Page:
Ancestry.com Releases the Definitive 19th Century Irish Collection to Celebrate St. Patrick's Day
PROVO, UTAH (March 14, 2011) – In recognition of St. Patrick’s Day, Ancestry.com, the world's largest online family history resource, today launched The Irish Collection – the definitive 19thcentury collection of Irish historical records. The collection provides nearly 100 years of insight into life in Ireland in the 19thand early 20thcenturies. Because few records exist from this time period, the collection is immensely valuable to people researching their Irish heritage and anyone seeking a more comprehensive view of Ireland before and after the Great Potato Famine, during which time many millions fled Ireland in search of a better life.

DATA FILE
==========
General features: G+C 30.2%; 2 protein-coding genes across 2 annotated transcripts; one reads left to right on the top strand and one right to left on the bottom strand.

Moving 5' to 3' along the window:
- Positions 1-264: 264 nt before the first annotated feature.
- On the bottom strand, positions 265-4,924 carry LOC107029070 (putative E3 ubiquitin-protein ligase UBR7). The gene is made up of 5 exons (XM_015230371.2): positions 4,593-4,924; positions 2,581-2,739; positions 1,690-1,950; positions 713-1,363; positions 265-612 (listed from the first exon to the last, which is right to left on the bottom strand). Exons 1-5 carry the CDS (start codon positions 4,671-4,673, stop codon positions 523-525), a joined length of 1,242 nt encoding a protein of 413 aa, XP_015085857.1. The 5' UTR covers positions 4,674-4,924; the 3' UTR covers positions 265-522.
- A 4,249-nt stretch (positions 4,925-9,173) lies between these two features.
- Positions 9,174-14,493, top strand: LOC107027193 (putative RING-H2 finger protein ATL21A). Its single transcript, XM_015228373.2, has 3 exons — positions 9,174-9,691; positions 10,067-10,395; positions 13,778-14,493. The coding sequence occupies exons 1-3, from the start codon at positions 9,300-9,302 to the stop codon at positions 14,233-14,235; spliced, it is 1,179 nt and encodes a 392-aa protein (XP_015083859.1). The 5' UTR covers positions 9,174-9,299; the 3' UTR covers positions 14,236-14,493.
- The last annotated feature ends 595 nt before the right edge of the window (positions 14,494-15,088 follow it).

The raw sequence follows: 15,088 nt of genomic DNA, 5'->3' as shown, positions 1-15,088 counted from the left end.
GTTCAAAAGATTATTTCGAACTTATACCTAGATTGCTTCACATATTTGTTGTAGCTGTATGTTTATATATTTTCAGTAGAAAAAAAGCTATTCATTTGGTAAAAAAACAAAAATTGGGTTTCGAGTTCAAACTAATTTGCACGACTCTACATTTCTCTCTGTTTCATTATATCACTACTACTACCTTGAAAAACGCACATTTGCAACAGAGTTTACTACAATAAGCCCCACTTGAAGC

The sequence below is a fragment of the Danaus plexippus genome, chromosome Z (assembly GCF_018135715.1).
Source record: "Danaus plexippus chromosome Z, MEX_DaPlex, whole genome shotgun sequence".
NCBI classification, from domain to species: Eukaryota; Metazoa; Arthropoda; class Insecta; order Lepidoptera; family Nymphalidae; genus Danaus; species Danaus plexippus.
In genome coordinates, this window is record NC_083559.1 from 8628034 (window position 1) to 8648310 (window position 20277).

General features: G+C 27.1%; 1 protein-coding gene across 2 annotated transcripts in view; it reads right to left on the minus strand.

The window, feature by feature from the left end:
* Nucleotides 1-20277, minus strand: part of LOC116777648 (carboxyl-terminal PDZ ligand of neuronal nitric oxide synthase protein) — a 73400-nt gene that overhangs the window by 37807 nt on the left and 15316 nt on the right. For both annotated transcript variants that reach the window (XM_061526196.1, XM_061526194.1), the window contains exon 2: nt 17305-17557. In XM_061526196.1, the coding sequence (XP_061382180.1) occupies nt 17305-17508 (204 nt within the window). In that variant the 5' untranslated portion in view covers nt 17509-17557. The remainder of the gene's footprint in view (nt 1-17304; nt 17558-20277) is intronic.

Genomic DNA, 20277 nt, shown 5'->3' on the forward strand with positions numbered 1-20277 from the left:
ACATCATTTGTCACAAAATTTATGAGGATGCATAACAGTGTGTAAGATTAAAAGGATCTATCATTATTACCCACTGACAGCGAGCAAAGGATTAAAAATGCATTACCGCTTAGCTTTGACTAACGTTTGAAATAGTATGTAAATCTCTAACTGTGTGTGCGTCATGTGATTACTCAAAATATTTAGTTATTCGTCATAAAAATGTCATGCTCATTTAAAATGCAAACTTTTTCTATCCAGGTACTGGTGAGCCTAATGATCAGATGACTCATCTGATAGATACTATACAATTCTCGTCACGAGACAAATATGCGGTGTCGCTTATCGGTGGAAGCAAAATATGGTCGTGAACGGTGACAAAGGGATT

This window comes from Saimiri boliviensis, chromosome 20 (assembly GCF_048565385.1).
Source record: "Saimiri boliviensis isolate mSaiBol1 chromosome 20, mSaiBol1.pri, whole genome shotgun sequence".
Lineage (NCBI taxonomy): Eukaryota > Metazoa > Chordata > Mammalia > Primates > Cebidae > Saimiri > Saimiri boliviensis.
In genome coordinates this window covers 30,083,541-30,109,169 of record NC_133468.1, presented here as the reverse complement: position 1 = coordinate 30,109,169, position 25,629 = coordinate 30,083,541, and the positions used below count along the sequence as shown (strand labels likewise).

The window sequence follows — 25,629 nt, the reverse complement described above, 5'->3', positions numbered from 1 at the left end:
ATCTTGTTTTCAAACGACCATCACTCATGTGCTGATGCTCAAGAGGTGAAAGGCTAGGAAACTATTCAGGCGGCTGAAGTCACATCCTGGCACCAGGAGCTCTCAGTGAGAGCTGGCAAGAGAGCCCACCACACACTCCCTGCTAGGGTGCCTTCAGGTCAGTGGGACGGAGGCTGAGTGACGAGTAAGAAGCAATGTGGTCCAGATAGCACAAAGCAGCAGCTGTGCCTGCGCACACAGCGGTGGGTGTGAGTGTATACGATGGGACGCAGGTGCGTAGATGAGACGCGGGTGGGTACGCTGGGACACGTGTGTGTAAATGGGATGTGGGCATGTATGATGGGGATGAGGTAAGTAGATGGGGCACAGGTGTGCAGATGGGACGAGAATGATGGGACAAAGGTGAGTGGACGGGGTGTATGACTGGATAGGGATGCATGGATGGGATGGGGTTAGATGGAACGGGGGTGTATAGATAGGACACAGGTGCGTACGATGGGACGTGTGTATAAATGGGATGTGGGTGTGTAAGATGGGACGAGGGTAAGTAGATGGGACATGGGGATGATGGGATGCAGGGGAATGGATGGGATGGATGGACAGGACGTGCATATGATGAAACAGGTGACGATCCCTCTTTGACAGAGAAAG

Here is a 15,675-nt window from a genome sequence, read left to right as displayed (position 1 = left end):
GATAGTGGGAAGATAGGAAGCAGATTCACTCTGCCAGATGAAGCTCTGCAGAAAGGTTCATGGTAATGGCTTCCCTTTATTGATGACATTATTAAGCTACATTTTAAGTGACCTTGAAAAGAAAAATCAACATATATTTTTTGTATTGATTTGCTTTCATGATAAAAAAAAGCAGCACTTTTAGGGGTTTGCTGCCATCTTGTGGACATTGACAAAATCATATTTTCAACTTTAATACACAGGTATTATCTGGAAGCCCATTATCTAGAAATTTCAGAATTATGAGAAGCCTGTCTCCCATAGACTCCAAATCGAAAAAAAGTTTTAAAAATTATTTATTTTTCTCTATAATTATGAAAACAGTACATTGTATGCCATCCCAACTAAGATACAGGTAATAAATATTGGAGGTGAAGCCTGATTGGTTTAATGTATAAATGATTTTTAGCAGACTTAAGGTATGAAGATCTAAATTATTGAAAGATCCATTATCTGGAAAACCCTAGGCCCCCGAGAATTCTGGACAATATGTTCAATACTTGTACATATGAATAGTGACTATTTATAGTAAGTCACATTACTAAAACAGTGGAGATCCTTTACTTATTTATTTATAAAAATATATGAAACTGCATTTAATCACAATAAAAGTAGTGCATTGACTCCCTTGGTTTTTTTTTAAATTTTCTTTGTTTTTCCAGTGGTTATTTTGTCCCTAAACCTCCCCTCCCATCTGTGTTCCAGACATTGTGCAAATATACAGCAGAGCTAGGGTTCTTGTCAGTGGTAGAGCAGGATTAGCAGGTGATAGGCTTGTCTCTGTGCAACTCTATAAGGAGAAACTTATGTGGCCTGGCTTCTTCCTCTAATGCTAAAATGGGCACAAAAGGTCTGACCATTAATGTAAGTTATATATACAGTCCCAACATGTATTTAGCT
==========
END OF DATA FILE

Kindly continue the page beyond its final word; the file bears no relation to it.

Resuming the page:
Nearly 37 million U.S. residents claim Irish ancestry (or approximately 12 per cent of the U.S. population) according to the American Community Survey conducted by the U.S. Census Bureau. This number is more than eight times the population of Ireland itself (4.5 million) and means that many millions of Americans may have ancestors in The Irish Collection.
The Irish Collection, online and searchable now, offers an essential resource for anyone researching Irish history. The records will help trace Irish family heritage during 19thcentury Ireland through detailed maps, photographs and land use records spanning almost 100 years. Ancestry.com has enhanced the collections by cross-referencing family names with other rich content such as photographs and land records.
The Irish Collection, 1824-1910 includes: